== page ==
Just to refresh your memory, an anal pap smear is when a health care provider collects squamous epithelial cells from the wall of your rectal canal or cervix and sends them to the laboratory to be examined for uncontrolled cell growth that could suggest cancer. This simple gynecological test is beneficial in the early detection and prevention of Human Immunodeficiency Virus (HIV), cervical, and rectal cancer. This article will disclose to you why you probably need a checkup.
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Current Trends in the Development of Anal Cancer
Apparently, squamous epithelial cells are highly susceptible to infection by the Human Papillomavirus (HPV). Infection of the anal or cervical squamous epithelial cells with the different strains of HPV is associated with the development of dysplasia, cervical, and rectal cancer. Historically, cervical cancer has been the most widespread HPV-induced squamous neoplastic infection. As we speak, incidences of cervical cancer have been on the decline due to the increased awareness and screening via checkup. In contrast, rates of cancer have doubled in the past 30 years.
Who Needs an Anal Pap Smear
Unluckily, standards have not yet been set to declare who should be getting a checkup. As a result, your general practitioner isn’t going to recommend to you if you should have the test or not unless you specifically request for it. As reported by the Cancer Network, 95 percent of HIV-positive gay men already have Human Papillomavirus (HPV) – the virus responsible for cancer. On the other hand, about 65 percent of HIV-negative gay and bisexual men have HPV. Unlike Human Immunodeficiency Virus (HIV) which is spread through the exchange of body fluids, HPV is transmitted through skin to skin contact.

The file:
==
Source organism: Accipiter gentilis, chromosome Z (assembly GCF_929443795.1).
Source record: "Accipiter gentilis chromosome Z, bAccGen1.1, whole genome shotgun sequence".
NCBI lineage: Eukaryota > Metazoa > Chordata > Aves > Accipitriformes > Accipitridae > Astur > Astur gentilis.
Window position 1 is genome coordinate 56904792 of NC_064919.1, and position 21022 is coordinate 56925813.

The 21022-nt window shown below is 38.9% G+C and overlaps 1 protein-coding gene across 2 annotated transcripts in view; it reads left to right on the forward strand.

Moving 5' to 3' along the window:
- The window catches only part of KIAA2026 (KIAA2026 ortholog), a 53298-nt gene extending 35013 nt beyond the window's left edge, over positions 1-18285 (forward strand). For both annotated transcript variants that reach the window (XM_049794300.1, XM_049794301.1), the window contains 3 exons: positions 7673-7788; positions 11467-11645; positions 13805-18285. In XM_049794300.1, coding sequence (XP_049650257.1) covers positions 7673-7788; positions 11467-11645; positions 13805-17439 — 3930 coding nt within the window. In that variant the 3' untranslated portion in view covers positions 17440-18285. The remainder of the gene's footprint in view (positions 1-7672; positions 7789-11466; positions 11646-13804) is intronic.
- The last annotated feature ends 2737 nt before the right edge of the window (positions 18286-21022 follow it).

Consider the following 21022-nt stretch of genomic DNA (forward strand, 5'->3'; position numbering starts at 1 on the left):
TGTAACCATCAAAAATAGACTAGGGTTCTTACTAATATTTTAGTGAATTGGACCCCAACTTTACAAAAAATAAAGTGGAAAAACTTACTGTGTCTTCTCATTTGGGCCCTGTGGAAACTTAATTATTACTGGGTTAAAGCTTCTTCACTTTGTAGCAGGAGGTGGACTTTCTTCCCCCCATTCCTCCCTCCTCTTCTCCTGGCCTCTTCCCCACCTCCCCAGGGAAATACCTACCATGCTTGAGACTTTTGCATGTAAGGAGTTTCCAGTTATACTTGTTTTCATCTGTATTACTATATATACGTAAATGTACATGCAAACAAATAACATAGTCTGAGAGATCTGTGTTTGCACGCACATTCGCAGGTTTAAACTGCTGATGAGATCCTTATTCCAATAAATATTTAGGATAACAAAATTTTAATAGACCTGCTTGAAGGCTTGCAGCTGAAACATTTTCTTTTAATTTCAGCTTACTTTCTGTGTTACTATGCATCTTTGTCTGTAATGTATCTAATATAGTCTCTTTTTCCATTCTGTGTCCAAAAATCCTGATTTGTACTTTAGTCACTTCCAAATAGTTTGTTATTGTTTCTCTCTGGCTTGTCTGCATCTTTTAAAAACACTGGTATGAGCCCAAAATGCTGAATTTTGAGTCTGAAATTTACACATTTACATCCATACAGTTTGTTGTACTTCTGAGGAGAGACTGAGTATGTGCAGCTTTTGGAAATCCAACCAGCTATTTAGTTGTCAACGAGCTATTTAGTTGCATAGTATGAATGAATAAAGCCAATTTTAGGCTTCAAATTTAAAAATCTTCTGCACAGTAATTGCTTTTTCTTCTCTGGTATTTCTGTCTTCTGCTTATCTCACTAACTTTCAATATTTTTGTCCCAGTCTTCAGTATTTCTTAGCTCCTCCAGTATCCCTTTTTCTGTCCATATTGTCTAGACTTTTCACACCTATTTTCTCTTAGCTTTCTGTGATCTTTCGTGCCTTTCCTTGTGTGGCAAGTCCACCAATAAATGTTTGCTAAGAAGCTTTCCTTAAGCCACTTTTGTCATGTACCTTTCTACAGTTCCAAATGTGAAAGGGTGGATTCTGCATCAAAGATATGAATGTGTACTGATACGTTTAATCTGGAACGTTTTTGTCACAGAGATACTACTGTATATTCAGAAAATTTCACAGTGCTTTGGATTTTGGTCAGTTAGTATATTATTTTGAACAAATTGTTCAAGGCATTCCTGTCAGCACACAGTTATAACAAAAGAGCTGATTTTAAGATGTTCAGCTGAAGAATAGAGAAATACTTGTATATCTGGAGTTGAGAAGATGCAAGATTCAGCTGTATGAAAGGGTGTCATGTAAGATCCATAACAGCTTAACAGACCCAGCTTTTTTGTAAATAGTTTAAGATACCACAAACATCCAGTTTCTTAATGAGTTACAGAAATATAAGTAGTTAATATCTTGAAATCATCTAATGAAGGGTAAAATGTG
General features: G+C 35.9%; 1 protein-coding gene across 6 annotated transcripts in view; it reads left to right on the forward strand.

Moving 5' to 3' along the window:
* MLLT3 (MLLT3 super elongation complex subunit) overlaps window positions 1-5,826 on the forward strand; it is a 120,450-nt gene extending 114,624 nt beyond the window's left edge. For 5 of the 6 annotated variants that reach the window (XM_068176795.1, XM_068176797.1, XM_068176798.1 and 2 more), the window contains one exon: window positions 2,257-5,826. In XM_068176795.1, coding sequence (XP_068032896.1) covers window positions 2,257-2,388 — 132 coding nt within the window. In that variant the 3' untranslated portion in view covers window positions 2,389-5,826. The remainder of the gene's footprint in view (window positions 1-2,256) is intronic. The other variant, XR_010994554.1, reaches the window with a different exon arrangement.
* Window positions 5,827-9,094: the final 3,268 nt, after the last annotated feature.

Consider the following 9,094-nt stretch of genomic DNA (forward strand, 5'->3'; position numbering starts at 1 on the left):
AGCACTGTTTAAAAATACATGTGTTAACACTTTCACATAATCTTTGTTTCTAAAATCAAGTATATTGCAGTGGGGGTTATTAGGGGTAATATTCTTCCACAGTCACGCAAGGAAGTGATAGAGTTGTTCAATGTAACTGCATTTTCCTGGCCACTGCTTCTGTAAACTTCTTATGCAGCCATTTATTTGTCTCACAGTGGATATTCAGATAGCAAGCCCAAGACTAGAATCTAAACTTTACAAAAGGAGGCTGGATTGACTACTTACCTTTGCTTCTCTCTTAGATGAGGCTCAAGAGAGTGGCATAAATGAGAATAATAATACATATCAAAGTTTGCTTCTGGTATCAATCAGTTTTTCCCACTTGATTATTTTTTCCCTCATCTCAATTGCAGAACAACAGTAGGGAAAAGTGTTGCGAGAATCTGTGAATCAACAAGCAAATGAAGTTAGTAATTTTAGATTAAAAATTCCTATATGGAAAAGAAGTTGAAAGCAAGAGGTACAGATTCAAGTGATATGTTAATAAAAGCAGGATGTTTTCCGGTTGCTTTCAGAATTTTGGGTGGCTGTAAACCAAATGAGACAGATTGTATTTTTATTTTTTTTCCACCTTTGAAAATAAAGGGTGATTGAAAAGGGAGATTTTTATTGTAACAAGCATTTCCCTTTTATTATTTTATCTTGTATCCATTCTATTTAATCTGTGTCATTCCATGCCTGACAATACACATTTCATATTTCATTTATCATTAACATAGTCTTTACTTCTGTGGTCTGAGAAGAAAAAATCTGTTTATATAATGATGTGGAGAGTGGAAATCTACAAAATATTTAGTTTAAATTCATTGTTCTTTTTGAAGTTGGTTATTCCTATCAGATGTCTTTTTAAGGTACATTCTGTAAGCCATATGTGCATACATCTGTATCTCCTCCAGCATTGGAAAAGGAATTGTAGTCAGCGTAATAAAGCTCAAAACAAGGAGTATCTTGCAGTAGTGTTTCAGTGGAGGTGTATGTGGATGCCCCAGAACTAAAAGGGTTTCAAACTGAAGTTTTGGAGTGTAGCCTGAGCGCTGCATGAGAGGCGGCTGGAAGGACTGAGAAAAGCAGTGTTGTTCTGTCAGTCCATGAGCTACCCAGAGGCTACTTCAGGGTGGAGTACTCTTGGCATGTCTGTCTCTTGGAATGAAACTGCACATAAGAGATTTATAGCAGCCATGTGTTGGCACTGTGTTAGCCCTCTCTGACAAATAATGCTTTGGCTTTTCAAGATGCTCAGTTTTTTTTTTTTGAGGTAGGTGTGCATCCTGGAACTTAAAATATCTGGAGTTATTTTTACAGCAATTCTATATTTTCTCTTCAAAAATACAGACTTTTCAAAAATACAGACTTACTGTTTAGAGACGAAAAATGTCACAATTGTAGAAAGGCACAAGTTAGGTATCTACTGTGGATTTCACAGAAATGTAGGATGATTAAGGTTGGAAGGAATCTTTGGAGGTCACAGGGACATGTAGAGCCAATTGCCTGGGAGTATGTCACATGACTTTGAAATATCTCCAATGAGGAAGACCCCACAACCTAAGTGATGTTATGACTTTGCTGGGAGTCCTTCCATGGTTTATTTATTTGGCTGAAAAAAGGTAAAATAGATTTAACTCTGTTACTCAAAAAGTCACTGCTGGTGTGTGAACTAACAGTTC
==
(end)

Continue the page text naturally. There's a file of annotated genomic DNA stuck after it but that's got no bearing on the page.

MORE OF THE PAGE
Factors that increase the risk of cancer include the use of alcohol or other drugs like tobacco and multiple sexual partners. Thus, the groups of people at a high risk of developing cancer include HIV-Positive patients, men who have sexual intercourse with men, women participating in receptive sexual intercourse, women with a history of vulvar or cervical cancer, and immunosuppressed patients as a result of solid-organ transplantation.
The test is a vital screening tool for rectal and cervical cancer because it helps in the early detection of dysplasia or the uncontrolled growth of the squamous epithelial cells before they develop into invasive cancer. This procedure is pretty beneficial especially in individuals who are highly susceptible to cancer.
How Frequent Should You Have an Anal Pap Smear?
Even though global standards have not been well outlined yet, the recommendation is that all people who take part in anal intercourse, especially those infected with HPV or HIV should be tested for cancer every one to three years.
This checkup has proved to be a beneficial tool in the timely detection of cytological changes linked with different strains of HPV infection. In fact, a growing number of physicians argue that Pap smear tests should be an essential part of the routine screenings performed on anyone who participates in sex. Therefore, if you take part in any form of receptive sex, this gynecological procedure gives you a chance for the early detection of cancer in order to take appropriate interventions and follow-up.
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